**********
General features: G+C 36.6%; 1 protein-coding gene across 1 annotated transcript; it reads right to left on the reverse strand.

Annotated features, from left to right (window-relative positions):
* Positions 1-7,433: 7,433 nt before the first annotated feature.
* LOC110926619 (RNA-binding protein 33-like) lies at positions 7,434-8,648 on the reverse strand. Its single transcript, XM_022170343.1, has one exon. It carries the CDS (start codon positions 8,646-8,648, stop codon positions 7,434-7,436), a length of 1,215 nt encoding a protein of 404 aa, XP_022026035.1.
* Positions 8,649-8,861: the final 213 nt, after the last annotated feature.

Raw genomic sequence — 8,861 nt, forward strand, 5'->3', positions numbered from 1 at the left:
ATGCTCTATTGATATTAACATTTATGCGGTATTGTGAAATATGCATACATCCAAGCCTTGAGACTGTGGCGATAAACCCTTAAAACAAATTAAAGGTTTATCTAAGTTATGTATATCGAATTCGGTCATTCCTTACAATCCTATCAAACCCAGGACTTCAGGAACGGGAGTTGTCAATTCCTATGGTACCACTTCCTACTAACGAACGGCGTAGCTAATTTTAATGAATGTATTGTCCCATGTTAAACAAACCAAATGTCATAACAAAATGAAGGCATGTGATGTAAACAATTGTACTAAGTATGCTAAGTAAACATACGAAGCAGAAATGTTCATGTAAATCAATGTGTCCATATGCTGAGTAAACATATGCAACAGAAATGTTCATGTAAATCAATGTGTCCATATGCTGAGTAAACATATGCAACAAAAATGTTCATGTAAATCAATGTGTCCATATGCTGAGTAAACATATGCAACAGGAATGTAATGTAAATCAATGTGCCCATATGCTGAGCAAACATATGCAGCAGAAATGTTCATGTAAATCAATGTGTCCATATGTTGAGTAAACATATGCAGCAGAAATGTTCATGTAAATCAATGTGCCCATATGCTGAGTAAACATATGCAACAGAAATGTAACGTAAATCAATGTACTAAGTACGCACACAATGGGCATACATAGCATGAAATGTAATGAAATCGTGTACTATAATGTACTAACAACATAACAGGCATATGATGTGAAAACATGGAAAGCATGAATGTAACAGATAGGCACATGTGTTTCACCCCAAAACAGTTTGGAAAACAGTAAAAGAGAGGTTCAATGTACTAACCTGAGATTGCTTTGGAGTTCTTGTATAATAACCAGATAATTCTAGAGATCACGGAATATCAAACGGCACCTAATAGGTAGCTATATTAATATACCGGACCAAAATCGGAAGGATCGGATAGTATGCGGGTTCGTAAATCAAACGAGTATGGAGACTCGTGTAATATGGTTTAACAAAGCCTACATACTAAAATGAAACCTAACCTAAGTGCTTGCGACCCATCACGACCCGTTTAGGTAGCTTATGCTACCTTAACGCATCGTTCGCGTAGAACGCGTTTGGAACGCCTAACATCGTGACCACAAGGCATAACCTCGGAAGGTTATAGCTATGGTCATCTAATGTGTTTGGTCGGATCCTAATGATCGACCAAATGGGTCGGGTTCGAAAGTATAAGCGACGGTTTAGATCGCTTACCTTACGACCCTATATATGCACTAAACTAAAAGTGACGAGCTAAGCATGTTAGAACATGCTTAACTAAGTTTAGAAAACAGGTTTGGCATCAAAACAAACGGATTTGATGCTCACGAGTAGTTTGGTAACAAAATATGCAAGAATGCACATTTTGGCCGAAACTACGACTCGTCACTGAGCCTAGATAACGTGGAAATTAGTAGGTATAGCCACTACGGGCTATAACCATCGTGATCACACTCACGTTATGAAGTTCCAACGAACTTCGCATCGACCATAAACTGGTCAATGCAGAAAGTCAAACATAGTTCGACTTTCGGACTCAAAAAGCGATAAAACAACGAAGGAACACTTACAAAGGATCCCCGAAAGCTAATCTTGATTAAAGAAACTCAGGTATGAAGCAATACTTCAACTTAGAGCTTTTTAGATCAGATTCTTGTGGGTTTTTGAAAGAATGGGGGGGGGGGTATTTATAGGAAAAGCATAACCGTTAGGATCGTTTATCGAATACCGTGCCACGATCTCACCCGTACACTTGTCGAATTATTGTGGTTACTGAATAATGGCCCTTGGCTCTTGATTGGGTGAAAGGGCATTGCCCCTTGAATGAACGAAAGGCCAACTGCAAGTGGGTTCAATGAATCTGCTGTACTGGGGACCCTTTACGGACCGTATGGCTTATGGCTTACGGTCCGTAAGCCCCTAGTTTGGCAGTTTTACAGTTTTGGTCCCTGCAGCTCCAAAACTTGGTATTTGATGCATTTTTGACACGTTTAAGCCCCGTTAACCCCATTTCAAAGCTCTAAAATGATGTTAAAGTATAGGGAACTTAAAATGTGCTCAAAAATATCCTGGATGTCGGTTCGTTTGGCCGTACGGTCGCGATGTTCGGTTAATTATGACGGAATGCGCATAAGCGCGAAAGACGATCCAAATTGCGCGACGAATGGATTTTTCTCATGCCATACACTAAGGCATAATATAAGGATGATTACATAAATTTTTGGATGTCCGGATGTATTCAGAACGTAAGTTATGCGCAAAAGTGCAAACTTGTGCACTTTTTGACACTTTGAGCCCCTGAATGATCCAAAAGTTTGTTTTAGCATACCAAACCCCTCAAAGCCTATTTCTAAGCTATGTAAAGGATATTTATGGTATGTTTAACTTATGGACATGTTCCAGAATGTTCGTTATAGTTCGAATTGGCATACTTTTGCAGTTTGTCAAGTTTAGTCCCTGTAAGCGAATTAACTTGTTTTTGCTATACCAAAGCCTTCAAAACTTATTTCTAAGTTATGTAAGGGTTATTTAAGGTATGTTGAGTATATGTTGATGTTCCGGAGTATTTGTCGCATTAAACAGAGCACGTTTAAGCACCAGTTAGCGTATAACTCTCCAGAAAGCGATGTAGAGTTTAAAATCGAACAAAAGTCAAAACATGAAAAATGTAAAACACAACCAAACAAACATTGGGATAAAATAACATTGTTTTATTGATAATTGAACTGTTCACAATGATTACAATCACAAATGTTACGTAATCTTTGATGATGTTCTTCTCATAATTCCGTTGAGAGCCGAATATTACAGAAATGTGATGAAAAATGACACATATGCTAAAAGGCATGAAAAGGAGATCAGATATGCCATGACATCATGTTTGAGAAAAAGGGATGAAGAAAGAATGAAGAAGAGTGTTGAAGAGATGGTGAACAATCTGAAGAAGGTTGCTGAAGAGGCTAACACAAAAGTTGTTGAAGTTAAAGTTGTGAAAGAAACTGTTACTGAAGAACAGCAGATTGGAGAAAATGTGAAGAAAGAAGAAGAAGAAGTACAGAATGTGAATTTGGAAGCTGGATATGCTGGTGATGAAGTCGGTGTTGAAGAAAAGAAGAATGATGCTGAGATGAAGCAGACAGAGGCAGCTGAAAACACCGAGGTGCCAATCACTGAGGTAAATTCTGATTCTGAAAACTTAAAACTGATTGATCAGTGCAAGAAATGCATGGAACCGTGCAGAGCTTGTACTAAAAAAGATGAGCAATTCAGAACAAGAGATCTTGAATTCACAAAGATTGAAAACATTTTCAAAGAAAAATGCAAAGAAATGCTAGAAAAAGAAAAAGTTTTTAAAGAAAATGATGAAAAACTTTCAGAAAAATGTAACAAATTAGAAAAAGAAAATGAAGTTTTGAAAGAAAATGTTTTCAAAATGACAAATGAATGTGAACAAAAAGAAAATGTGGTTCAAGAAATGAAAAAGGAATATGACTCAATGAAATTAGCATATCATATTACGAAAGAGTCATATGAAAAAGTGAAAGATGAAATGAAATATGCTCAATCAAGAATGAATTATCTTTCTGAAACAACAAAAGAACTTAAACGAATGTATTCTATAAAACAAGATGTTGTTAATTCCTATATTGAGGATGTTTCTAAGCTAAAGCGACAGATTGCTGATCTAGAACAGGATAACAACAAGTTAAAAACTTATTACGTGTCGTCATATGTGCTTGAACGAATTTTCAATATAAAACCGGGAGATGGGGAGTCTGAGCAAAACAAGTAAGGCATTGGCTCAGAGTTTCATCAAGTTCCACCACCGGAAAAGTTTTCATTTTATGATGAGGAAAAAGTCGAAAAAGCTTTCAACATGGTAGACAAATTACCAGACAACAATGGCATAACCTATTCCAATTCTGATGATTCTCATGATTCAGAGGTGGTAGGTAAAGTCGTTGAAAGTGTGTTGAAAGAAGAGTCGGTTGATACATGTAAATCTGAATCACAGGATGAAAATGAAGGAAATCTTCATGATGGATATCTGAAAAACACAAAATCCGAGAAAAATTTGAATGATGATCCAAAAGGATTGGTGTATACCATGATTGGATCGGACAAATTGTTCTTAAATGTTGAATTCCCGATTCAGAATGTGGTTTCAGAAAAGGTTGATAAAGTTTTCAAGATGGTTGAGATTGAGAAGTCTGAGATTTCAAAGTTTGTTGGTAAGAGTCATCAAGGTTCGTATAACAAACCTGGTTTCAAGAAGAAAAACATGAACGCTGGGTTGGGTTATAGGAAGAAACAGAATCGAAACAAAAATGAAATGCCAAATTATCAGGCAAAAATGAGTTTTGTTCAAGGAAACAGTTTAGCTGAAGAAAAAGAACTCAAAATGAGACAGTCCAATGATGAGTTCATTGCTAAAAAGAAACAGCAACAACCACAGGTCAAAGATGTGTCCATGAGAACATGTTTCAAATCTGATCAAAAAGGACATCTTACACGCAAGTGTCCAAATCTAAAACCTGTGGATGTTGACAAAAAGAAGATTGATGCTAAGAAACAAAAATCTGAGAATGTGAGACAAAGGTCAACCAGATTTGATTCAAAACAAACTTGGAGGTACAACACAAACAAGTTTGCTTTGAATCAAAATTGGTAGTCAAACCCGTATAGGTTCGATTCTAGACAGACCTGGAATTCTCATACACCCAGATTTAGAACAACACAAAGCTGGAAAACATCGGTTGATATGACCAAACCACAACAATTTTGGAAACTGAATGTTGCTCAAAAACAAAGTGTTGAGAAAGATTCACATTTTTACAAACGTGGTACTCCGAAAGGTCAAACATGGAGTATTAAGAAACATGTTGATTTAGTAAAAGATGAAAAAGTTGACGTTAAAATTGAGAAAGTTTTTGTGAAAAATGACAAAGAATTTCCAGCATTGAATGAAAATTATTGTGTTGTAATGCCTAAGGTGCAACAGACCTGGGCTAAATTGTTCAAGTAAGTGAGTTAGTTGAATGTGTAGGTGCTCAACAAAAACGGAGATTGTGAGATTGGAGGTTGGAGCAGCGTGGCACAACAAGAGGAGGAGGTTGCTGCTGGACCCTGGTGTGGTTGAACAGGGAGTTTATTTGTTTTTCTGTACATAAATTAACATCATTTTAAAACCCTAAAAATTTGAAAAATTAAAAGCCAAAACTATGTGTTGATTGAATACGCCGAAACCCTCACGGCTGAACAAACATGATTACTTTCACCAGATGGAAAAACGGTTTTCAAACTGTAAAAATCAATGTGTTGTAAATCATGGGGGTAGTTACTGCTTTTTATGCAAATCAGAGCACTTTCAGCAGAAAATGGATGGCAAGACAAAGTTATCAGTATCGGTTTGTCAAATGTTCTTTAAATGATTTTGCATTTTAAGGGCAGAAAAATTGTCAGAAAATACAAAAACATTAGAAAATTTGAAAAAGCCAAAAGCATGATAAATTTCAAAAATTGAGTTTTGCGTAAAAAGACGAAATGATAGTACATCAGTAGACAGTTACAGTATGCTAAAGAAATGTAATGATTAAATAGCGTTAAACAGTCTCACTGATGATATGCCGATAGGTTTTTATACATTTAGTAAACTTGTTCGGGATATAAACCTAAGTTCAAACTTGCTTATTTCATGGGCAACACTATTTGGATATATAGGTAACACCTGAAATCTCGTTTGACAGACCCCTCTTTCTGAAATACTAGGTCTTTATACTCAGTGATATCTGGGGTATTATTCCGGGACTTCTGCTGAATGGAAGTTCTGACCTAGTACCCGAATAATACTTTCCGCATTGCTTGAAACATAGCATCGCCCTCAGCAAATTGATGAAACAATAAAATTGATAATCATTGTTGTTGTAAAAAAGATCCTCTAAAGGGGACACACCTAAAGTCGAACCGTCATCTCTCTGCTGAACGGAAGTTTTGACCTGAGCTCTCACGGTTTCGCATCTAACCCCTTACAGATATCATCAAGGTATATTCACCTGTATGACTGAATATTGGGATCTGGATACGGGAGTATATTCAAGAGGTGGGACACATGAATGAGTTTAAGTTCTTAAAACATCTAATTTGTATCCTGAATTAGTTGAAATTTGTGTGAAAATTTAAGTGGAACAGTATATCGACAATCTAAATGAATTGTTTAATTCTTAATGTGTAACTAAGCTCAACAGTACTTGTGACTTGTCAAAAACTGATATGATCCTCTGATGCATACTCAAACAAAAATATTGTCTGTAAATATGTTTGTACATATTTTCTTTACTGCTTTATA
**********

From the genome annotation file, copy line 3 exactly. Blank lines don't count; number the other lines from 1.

* Positions 1-7,433: 7,433 nt before the first annotated feature.